You are on page 1of 6

12 F.

3d 4

Efrain CARRANZA-HERNANDEZ, Petitioner-Appellant,

No. 1113, Docket 92-4203.

United States Court of Appeals,

Second Circuit.
Argued March 3, 1993.
Decided Dec. 9, 1993.

Cynthia C. Mooney, Chicago, IL (Valerie J. Hoffman, Seyfarth, Shaw,

Fairweather & Geraldson, Chicago, IL, Michelle E. Phillips, Seyfarth,
Shaw, Fairweather & Geraldson, New York City, of counsel), for
F. James Loprest, Jr., Sp. Asst. U.S. Atty., New York City (Otto G.
Obermaier, U.S. Atty. S.D.N.Y., Claude M. Millman, Asst. U.S. Atty.,
New York City, of counsel), for respondent-appellee.
Before: NEWMAN and WINTER, Circuit Judges, and CARMAN, Judge,
U.S. Court of International Trade.*
WINTER, Circuit Judge:

This petition for review of a decision of the Board of Immigration Appeals

raises questions concerning the proof required to establish a well-founded fear
of persecution for the purposes of Section 208(a) of the Immigration and
Nationality Act ("Act"). 8 U.S.C. Sec. 1158(a) (1988). Efrain Carranza entered
the United States illegally on January 29, 1989. He sought asylum on the
ground that he has a well-founded fear of persecution for his union-organizing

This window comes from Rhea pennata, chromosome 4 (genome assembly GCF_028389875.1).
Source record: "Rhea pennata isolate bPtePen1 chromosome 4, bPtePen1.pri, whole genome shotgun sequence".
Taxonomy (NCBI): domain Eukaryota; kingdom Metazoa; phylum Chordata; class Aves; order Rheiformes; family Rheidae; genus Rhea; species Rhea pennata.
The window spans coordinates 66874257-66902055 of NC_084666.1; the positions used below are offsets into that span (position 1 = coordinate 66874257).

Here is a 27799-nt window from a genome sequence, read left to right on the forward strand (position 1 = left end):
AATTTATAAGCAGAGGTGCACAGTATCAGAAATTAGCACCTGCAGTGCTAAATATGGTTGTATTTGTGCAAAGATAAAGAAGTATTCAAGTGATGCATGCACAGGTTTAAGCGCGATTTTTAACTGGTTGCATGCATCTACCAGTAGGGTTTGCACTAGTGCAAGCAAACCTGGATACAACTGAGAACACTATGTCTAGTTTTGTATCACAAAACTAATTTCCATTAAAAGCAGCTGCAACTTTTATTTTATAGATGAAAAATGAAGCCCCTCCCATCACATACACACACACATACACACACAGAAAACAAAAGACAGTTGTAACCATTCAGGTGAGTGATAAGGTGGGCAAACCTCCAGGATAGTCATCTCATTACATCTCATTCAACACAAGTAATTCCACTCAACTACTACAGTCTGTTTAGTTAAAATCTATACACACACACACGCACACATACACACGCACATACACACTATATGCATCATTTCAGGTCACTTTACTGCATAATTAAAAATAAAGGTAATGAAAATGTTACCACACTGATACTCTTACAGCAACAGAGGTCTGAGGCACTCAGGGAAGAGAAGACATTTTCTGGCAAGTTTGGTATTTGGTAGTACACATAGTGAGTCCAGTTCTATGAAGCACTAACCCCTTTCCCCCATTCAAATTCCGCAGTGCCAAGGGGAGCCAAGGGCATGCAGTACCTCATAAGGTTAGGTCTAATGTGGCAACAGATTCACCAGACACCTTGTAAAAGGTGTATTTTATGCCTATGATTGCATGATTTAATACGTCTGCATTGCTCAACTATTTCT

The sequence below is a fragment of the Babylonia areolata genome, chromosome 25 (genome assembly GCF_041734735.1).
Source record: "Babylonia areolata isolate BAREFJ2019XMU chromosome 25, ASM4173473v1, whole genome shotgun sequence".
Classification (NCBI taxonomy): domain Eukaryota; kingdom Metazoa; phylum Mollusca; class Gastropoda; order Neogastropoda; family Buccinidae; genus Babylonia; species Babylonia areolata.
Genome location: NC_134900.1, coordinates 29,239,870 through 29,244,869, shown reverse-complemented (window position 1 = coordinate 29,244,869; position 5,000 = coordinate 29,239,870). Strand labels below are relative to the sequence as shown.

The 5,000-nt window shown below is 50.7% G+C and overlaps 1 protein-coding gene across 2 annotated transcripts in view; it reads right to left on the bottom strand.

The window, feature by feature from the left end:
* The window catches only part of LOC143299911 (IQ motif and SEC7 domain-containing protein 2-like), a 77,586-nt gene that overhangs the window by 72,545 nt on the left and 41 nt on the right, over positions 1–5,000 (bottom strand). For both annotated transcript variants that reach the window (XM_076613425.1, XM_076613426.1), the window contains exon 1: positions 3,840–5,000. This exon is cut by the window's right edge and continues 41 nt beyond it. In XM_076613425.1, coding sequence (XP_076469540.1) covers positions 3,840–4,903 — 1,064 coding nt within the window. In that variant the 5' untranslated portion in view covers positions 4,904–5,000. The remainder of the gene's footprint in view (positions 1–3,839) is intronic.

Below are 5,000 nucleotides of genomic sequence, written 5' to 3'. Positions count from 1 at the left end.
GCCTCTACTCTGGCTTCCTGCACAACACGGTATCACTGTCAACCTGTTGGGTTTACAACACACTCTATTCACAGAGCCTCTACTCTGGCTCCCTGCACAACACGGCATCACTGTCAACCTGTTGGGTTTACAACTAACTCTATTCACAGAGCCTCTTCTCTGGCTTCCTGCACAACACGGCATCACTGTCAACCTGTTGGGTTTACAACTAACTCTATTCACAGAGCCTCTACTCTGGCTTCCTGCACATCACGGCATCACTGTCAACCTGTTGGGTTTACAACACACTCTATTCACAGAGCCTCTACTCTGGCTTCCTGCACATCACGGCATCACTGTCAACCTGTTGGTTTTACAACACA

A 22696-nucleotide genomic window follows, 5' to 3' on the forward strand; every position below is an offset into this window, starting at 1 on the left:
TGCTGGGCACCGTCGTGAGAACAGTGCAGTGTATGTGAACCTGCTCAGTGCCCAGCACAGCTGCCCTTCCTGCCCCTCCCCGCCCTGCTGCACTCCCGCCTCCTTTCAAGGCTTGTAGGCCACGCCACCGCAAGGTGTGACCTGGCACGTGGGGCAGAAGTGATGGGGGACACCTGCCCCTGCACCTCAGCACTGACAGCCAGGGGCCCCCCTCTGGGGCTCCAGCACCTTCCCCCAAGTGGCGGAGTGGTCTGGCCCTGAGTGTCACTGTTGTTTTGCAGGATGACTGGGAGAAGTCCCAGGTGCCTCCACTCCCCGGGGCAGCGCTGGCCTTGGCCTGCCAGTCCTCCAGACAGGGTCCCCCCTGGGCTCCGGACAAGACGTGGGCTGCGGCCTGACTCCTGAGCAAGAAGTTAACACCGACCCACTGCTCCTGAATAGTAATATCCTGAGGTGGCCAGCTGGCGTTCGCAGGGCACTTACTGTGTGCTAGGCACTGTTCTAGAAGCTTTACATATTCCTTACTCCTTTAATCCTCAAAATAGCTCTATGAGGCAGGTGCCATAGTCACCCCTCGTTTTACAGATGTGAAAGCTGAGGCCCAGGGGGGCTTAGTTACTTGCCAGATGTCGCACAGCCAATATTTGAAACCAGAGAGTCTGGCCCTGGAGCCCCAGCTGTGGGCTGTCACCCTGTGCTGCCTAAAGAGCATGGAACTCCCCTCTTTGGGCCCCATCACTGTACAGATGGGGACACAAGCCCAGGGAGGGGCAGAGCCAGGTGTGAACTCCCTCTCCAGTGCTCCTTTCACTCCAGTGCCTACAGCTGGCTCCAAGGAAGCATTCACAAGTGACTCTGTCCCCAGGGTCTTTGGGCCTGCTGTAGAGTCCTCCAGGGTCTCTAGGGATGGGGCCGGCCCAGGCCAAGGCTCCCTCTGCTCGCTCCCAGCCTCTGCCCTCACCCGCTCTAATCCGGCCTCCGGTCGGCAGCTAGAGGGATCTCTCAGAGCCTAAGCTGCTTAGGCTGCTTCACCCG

and other activities if he returns to his native Honduras. He also sought
withholding of deportation under Section 243(h)(1) of the Act. 8 U.S.C. Sec.
1253(h)(1) (1988 & Supp. III 1991). We reverse the denial of asylum and
remand for further proceedings not inconsistent with this opinion.


Carranza presented evidence as follows. From 1974 to 1978, he worked in a

textile factory in San Pedro Sula, Honduras, where he assisted in organizing a
union called Fezsitran, of which he became vice-president. During his term as
vice-president, a strike occurred and, shortly thereafter, the factory burned
down. Carranza testified that he did not know how the fire started but fled San
Pedro Sula when a security body of the military police, Direction Nacional de
Investigaciones ("DNI"), issued arrest warrants for Carranza and other union
members for arson. The other union members were incarcerated.

Carranza returned to his hometown, Tele Atlantida, where he performed

agricultural work for roughly two years. He eventually obtained work in a
nearby suburb of Viveros Atlantida in a factory that cultivated plants and
flowers for sale in the United States. He again organized a union, called
Sitraciag, and was elected its president. Because the elected vice-president,
Salvador Cruz, had superior speaking, reading, and writing skills, Cruz and
Carranza traded positions. Cruz thus became president and the union's
representative in negotiating with factory management.

While Cruz, Carranza and the union were preparing for negotiations with
management, Cruz was taken away by the military, ostensibly for induction
into military service. However, because Cruz was over the age of military